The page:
Although fewer than one percent of adolescents had diabetes, more than 17 percent had prediabetes, according to an analysis of the National Health and Nutrition Examination Survey (NHANES).
Lead researcher Andy Menke, PhD, of Social & Scientific Systems, Inc. in Silver Spring, Maryland, and colleagues published their results online in JAMA on July 19.
They identified 2,606 adolescents between 12 and 19 years old who participated in NHANES from 2005 to 2014. The participants completed a questionnaire and shared information whether a doctor or other healthcare professional had diagnosed them with diabetes.
They also had their hemoglobin A1c (HbA1c) and fasting plasma glucose measure, had an oral glucose tolerance test administered using 75 g of glucose and had their two-hour plasma glucose measured using venipuncture.
The researchers defined diabetes as a previous diabetes diagnosis, HbA1c of 6.5 percent or more, a fasting plasma glucose level of 126 mg/dL or more or a two-hour plasma glucose level of 200 mg/dL or more. They defined prediabetes as not having diabetes and having a HbA1c level of 5.7 percent to 6.4 percent, a fasting plasma glucose level of 100 mg/dL to 125 mg/dL or a two-hour plasma glucose level of 140 mg/dL to 199 mg/dL.
Of the participants, 0.8 percent had diabetes, of which 28.5 percent were undiagnosed. In addition, 17.7 percent of adolescents had prediabetes, including 22.0 percent of males and 13.2 percent of females.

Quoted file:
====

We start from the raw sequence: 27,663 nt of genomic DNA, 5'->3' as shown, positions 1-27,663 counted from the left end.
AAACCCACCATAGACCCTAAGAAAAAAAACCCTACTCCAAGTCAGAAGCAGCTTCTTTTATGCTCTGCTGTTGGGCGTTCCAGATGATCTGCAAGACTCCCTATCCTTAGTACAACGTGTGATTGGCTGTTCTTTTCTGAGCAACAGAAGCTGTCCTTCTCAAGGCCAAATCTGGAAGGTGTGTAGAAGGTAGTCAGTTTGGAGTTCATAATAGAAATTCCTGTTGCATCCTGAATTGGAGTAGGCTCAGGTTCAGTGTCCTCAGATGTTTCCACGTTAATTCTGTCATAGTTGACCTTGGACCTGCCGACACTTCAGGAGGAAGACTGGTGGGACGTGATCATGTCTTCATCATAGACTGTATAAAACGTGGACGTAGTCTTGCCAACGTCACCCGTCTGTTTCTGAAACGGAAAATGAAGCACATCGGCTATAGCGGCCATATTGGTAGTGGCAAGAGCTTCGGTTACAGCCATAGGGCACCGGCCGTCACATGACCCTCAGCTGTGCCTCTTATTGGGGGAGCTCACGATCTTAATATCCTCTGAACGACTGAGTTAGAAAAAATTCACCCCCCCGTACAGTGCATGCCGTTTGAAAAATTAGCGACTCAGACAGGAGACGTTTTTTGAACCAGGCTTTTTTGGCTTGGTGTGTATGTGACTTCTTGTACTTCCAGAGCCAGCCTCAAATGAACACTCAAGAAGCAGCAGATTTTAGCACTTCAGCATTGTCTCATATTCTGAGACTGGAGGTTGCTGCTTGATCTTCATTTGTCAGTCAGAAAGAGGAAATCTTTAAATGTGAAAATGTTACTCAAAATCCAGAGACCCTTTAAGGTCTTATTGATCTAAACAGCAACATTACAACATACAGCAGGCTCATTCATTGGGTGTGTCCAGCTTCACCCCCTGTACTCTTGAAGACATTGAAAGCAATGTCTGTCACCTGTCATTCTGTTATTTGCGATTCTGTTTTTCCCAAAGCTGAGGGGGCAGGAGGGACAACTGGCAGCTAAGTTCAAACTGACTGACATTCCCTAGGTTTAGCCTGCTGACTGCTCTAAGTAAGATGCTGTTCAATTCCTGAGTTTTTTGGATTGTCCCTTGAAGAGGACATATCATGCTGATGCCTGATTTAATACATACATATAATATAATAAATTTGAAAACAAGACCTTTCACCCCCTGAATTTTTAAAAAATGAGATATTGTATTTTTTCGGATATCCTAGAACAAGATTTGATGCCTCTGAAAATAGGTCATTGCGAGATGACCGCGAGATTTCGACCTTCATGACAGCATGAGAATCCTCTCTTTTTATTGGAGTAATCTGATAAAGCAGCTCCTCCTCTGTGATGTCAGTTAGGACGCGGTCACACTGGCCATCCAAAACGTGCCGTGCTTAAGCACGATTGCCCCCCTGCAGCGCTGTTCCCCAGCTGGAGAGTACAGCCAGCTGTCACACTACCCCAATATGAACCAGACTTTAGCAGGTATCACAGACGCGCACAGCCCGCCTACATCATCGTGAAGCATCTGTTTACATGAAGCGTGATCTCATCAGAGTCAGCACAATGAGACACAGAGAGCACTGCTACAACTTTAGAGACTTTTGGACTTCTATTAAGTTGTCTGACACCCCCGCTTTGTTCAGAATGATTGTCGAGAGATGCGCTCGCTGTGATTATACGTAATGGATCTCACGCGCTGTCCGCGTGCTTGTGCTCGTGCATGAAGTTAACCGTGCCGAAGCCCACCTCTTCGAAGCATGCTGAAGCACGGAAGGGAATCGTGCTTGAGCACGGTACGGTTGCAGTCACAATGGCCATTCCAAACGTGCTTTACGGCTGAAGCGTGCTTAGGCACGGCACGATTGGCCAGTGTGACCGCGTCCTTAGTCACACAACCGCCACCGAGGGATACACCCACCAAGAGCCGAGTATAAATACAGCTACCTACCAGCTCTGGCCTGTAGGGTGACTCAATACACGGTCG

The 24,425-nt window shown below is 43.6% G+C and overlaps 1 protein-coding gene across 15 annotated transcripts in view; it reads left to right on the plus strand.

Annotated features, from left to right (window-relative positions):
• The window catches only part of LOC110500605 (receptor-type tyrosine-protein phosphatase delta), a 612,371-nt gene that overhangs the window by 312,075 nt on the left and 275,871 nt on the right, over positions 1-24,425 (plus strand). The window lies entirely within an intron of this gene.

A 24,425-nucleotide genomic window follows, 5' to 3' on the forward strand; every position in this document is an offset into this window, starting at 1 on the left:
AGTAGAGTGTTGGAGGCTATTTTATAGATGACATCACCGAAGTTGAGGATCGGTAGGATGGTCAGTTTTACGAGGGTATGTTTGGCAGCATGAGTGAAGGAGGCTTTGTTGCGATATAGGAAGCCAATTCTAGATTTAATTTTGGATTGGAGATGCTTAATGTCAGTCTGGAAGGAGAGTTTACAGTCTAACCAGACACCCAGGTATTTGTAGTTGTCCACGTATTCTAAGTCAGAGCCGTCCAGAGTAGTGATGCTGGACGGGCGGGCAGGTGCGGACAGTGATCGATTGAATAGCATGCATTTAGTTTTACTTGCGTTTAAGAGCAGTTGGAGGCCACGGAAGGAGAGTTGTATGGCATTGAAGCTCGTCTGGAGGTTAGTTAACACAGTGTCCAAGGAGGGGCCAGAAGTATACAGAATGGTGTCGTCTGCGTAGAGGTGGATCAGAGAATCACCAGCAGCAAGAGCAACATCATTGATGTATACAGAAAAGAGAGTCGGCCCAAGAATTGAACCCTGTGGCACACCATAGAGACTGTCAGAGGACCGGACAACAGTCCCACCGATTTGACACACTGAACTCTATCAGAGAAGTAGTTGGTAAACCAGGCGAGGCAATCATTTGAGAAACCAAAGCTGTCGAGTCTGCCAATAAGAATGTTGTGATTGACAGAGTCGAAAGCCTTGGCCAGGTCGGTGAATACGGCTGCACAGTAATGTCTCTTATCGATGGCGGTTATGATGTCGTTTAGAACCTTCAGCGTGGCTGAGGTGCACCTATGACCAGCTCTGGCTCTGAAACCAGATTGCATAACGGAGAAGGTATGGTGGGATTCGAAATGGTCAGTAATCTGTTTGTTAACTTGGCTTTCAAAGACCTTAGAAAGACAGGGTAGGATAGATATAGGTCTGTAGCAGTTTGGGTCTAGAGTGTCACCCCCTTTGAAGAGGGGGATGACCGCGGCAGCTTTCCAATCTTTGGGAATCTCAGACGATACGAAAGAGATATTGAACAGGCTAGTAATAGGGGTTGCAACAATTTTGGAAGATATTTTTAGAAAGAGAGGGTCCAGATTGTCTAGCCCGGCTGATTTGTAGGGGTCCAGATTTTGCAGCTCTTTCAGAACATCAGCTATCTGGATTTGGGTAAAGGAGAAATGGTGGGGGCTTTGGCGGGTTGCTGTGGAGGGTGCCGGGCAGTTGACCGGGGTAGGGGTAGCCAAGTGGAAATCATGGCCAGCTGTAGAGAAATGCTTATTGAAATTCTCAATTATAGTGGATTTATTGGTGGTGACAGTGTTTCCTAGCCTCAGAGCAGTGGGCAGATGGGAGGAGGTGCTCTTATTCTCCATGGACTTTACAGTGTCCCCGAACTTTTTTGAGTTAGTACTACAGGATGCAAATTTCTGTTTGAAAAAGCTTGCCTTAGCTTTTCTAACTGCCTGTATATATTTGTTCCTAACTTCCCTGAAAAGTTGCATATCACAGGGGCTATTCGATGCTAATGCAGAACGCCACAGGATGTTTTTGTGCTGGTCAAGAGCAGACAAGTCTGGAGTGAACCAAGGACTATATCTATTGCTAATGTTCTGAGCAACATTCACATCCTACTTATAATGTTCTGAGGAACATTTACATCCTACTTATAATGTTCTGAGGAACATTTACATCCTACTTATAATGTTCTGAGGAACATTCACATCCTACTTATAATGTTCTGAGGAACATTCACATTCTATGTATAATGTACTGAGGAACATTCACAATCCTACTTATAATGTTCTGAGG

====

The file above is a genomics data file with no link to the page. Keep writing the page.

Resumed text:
Further, 15.1 percent of non-Hispanic white participants, 21.0 percent of non-Hispanic black participants and 22.9 percent of Hispanic participants had prediabetes. Further, 4.6 percent, 49.9 percent and t39.5 percent of participants, respectively, had undiagnosed diabetes.
During the study, the prevalence of diabetes and prediabetes did not change over time, according to the researchers.
“These findings may have important public health implications because diabetes in youth is associated with early onset of risk factors and complications,” they wrote.
The researchers cited a few limitations of the study, including that participants self-reported whether they had a previous diabetes diagnosis. In addition, the participants did not have a repeat measurement of their HbA1c, fasting plasma glucose and 2-hour plasma glucose level readings, which may have led to an overestimation of diabetes prevalence. Further, they could not distinguish between the type of diabetes, although they said a previous study found 87 percent of adolescents with diabetes had type 1 diabetes.